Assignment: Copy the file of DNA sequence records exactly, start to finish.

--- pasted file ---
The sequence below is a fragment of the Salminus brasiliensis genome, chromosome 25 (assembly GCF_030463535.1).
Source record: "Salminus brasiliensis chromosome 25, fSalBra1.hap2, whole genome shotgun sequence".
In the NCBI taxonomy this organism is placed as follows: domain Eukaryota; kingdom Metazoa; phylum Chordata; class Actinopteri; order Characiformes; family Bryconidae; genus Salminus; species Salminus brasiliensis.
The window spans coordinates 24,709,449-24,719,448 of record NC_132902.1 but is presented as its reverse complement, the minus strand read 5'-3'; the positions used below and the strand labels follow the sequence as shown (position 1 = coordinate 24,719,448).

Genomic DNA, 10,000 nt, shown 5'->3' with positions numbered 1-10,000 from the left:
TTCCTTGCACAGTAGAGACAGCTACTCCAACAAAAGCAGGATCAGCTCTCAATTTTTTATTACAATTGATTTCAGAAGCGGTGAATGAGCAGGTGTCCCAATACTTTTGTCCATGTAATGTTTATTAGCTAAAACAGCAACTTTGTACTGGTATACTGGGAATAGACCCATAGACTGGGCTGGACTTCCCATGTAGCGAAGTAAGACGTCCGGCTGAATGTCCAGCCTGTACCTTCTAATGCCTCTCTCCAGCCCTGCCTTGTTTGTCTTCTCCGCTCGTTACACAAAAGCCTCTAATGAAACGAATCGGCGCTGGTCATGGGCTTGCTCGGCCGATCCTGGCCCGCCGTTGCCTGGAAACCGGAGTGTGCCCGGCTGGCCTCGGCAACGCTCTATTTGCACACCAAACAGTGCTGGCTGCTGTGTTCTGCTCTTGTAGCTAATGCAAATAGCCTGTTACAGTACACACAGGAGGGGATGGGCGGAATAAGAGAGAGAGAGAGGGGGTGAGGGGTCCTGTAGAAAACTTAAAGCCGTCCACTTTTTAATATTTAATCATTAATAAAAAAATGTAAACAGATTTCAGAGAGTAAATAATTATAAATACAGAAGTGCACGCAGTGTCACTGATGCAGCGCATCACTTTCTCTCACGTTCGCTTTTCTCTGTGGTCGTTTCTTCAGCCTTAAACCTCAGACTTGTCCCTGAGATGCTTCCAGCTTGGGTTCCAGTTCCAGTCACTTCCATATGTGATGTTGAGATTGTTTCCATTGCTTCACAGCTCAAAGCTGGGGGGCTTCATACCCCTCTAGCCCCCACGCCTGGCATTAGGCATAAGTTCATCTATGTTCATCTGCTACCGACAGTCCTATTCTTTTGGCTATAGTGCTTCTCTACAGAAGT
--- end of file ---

The sequence below is a fragment of the Salminus brasiliensis genome, chromosome 25 (assembly GCF_030463535.1).
Source record: "Salminus brasiliensis chromosome 25, fSalBra1.hap2, whole genome shotgun sequence".
In the NCBI taxonomy this organism is placed as follows: domain Eukaryota; kingdom Metazoa; phylum Chordata; class Actinopteri; order Characiformes; family Bryconidae; genus Salminus; species Salminus brasiliensis.
The window spans coordinates 24,709,449-24,719,448 of record NC_132902.1 but is presented as its reverse complement, the minus strand read 5'-3'; the positions used below and the strand labels follow the sequence as shown (position 1 = coordinate 24,719,448).

Genomic DNA, 10,000 nt, shown 5'->3' with positions numbered 1-10,000 from the left:
TTCCTTGCACAGTAGAGACAGCTACTCCAACAAAAGCAGGATCAGCTCTCAATTTTTTATTACAATTGATTTCAGAAGCGGTGAATGAGCAGGTGTCCCAATACTTTTGTCCATGTAATGTTTATTAGCTAAAACAGCAACTTTGTACTGGTATACTGGGAATAGACCCATAGACTGGGCTGGACTTCCCATGTAGCGAAGTAAGACGTCCGGCTGAATGTCCAGCCTGTACCTTCTAATGCCTCTCTCCAGCCCTGCCTTGTTTGTCTTCTCCGCTCGTTACACAAAAGCCTCTAATGAAACGAATCGGCGCTGGTCATGGGCTTGCTCGGCCGATCCTGGCCCGCCGTTGCCTGGAAACCGGAGTGTGCCCGGCTGGCCTCGGCAACGCTCTATTTGCACACCAAACAGTGCTGGCTGCTGTGTTCTGCTCTTGTAGCTAATGCAAATAGCCTGTTACAGTACACACAGGAGGGGATGGGCGGAATAAGAGAGAGAGAGAGGGGGTGAGGGGTCCTGTAGAAAACTTAAAGCCGTCCACTTTTTAATATTTAATCATTAATAAAAAAATGTAAACAGATTTCAGAGAGTAAATAATTATAAATACAGAAGTGCACGCAGTGTCACTGATGCAGCGCATCACTTTCTCTCACGTTCGCTTTTCTCTGTGGTCGTTTCTTCAGCCTTAAACCTCAGACTTGTCCCTGAGATGCTTCCAGCTTGGGTTCCAGTTCCAGTCACTTCCATATGTGATGTTGAGATTGTTTCCATTGCTTCACAGCTCAAAGCTGGGGGGCTTCATACCCCTCTAGCCCCCACGCCTGGCATTAGGCATAAGTTCATCTATGTTCATCTGCTACCGACAGTCCTATTCTTTTGGCTATAGTGCTTCTCTACAGAAGT